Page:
Regardless though both are heavily used and both have a lot of practicality in most things given their pretty general modular programming languages with a large community behind them so it'd be beneficial for programmers of one language to learn the other.
On the first run, the python interpreter creates „intermediate machine code“. The second run is cached.
Python interpreter doesn't create machine code. The code it creates is called p-code (or "intermediate representation", or "bytecode"). Incidentally the "p" does not stand for Python, but for Pascal, because the concept was first used in UCSD Pascal implementation. At that time majority of interpreters were interpreting the source text directly (which is much slower than parsing into AST or P representation).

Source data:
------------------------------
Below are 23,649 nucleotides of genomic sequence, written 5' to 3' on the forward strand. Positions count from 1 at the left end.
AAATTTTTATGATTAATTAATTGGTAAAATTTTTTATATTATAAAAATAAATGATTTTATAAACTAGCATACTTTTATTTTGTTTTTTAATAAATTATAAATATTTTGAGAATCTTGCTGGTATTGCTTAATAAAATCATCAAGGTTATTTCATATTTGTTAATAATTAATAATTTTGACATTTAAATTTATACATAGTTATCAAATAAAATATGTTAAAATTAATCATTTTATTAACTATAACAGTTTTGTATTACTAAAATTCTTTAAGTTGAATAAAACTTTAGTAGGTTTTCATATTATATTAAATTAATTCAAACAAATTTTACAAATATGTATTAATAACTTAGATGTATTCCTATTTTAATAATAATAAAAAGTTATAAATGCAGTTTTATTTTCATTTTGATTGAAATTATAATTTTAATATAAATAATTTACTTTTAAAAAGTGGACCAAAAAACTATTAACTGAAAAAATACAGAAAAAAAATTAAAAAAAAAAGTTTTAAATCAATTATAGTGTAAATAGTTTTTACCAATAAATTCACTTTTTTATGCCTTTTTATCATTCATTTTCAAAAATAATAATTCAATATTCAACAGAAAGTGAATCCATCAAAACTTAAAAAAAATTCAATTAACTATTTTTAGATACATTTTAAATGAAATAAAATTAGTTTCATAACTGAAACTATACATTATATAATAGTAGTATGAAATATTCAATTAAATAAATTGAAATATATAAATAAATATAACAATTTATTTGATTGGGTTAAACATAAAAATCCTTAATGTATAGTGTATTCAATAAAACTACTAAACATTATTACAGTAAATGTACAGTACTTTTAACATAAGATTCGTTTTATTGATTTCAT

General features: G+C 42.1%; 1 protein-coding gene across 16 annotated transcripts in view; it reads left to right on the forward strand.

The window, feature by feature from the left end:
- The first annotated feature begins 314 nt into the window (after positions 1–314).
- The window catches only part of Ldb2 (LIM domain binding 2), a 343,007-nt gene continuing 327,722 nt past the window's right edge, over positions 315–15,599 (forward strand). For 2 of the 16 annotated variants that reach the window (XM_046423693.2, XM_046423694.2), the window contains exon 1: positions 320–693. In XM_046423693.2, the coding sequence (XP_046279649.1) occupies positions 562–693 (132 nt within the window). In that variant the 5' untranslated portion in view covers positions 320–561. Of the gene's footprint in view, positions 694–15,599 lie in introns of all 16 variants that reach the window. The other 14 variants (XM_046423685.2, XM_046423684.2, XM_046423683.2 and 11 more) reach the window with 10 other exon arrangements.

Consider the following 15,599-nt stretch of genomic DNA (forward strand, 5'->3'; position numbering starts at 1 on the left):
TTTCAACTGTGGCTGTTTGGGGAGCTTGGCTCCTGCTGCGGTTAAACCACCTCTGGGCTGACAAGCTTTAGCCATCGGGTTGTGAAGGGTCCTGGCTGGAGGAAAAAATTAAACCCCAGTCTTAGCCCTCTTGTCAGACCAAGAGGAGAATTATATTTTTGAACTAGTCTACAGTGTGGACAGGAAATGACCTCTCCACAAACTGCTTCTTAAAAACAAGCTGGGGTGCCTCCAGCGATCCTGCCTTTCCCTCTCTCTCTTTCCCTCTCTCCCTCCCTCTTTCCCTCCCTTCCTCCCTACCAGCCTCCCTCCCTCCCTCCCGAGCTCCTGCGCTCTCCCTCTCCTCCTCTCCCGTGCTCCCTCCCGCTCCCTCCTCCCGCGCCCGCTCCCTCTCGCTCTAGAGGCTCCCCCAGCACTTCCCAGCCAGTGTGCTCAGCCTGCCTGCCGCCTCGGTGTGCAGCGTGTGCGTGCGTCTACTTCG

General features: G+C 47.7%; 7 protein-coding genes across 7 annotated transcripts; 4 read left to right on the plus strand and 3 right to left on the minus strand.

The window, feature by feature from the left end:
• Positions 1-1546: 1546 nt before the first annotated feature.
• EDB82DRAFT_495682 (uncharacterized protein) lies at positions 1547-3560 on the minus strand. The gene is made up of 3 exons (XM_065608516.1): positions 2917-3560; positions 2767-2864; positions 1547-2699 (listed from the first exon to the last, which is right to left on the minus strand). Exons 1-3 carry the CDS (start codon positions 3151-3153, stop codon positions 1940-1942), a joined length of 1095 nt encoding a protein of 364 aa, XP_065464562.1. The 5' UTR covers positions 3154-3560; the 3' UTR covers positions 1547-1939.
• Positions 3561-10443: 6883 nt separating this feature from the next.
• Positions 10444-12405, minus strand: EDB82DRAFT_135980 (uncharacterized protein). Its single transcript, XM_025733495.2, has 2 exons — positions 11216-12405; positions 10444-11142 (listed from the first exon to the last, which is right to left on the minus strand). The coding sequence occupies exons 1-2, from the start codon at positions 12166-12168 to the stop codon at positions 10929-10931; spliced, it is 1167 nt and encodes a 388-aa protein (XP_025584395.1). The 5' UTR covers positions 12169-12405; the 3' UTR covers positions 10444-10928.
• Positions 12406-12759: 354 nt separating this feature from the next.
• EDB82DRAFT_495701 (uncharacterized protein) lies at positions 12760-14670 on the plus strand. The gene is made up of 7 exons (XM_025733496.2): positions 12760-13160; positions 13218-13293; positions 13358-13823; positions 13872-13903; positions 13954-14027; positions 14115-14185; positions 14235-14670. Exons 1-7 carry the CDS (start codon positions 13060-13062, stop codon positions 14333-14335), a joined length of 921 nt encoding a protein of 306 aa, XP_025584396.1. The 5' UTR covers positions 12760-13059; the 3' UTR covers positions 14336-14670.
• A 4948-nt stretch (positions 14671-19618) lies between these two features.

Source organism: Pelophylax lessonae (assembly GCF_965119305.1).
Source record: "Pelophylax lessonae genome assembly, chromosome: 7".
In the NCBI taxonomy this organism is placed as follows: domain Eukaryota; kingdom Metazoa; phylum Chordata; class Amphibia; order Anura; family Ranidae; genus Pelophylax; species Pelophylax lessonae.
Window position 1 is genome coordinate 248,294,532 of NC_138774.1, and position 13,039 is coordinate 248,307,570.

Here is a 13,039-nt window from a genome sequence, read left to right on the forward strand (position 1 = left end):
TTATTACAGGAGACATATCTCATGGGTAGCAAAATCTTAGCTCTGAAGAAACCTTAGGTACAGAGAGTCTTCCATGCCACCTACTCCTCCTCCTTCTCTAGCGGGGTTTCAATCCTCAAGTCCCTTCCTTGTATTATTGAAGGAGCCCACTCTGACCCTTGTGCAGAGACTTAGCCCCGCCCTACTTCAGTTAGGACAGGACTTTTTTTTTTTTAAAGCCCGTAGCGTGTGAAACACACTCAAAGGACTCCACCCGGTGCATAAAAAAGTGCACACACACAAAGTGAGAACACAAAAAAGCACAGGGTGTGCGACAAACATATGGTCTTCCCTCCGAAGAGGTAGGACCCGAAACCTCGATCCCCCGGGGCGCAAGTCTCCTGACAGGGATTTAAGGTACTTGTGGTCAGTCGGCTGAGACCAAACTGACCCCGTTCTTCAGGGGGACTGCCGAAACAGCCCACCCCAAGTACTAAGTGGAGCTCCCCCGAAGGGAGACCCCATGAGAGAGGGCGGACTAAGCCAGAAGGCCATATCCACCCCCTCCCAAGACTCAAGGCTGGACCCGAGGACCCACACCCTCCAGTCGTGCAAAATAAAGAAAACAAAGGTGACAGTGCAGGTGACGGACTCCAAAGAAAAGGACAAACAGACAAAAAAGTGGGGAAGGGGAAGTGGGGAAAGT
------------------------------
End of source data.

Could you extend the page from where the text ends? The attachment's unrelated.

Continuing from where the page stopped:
This design is based on JVM, and it's called JIT (just in time) compilation. Obviously due to it's dynamic typing systems a lot of object/variable handling is still done by the runtime rather than the direct code (but in many cases JIT optimizes code paths if it can infer it's exclusively dealing with, say, strings), which is why even V8 often executes code slower than, say, HotSpot, even if they both are very optimized JIT VMs.
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